GPS Frequency Standards

Do you know what a GPS is and what GPS stands for? Most people do but for those of you that don't GPS is short for Global Positioning System and a GPS is a satellite navigation device that's space-based and provides information about location and time in any set of weather conditions, in any part of the world, as long as there aren't any obstructed sightlines in front of at least four GPS satellites.

Most people are familiar with GPS systems that are found in cars that help drivers navigate their way on the road when they're in need of direction to get from one location to the next. There are however many aspects of a GPS that aren't as well known and we want to cover one such aspect, which is GPS frequency standards.

If you've never heard of GPS frequency standards and want to learn more about GPS frequency standard you're going to want to keep reading the rest of this article. In general terms a frequency standard is an oscillator, which is an electronic circuit in which electronic signals are produced repetitively, that are used for reference or frequency calibration. Most frequency standards are generated through a fundamental frequency that has a high degree of both precision and accuracy, which then provides much needed reference points.

When it comes to a GPS and GPS frequency standards frequency standards are used in GPS systems to calibrate the GPS system and to also synchronize the master clock of the GPS and stay in touch with the GPS device. Without frequency standards a GPS wouldn't be able to function properly, as a GPS needs frequency standards to be able to communicate with satellite systems in order to receive the proper information that allows it to function normally.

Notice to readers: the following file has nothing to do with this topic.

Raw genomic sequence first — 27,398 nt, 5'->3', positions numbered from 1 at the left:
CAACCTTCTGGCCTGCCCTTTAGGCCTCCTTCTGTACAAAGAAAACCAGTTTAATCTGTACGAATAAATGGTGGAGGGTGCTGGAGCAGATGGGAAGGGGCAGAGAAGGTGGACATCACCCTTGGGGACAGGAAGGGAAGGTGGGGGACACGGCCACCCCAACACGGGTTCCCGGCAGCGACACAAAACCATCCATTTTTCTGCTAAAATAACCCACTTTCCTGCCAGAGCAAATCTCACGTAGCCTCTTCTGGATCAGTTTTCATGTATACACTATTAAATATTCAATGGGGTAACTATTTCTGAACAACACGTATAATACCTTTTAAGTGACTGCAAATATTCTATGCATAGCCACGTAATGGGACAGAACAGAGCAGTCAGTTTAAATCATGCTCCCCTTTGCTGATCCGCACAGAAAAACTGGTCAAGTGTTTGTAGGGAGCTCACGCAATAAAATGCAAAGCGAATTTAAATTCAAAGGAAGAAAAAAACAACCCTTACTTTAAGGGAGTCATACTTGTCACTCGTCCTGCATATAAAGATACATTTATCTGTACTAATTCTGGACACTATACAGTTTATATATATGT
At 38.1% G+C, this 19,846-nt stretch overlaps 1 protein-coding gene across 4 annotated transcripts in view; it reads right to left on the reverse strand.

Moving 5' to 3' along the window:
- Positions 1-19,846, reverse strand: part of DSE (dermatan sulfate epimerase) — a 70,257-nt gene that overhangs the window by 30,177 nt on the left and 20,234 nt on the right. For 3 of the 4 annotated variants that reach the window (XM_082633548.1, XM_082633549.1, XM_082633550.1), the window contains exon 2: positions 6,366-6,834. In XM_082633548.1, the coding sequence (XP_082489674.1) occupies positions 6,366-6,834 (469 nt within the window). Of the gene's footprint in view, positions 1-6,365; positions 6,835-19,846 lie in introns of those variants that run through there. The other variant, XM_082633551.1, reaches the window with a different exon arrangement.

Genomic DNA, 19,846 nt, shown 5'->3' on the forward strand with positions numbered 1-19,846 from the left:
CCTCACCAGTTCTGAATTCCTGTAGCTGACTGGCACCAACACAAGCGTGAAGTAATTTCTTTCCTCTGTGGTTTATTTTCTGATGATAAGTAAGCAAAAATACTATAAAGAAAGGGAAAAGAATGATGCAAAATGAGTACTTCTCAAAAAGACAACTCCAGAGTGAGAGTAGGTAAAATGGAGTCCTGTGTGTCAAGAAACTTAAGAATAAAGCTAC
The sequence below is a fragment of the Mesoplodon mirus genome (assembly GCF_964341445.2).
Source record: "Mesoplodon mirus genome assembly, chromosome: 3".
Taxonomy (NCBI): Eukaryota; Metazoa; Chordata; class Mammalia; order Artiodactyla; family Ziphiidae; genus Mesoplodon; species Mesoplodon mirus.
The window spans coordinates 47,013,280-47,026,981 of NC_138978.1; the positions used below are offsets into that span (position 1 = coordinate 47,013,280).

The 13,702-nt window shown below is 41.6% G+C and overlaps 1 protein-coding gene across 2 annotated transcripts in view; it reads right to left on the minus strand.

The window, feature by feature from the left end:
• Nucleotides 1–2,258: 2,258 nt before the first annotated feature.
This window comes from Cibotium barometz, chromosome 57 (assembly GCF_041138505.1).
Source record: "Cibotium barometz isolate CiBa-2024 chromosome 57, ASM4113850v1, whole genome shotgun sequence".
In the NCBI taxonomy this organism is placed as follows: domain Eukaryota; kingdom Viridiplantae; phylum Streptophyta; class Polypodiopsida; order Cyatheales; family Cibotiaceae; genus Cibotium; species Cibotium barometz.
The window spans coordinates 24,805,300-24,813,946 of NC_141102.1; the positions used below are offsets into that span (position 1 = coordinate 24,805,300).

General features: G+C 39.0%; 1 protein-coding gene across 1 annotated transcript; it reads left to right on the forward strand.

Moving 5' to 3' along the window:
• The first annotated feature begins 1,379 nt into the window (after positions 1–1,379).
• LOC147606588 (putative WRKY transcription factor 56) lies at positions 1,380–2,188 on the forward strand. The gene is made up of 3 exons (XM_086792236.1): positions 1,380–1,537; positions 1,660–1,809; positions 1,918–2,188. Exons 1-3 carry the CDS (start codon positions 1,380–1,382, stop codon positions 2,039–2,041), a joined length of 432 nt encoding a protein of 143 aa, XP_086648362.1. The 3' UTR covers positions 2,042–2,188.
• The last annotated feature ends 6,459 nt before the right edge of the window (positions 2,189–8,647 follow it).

In the world of GPS systems there are different GPS standards that each have their own unique reason to exist and those GPS standards include ED50, ETRS89, GRS 80, NAD83, NAVD88, SAD69, SRID, UTM, and WGS84. A GPS wouldn't function properly if it wasn't for frequency standards, as a GPS can't calculate its position unless the signals sent to the GPS are timed precisely and that's what a GPS frequency standard is there to help with. Messages transmitted to GPS devices need to have the time of the message and the satellite position of the message and GPS frequency standards play a part in that occurring.

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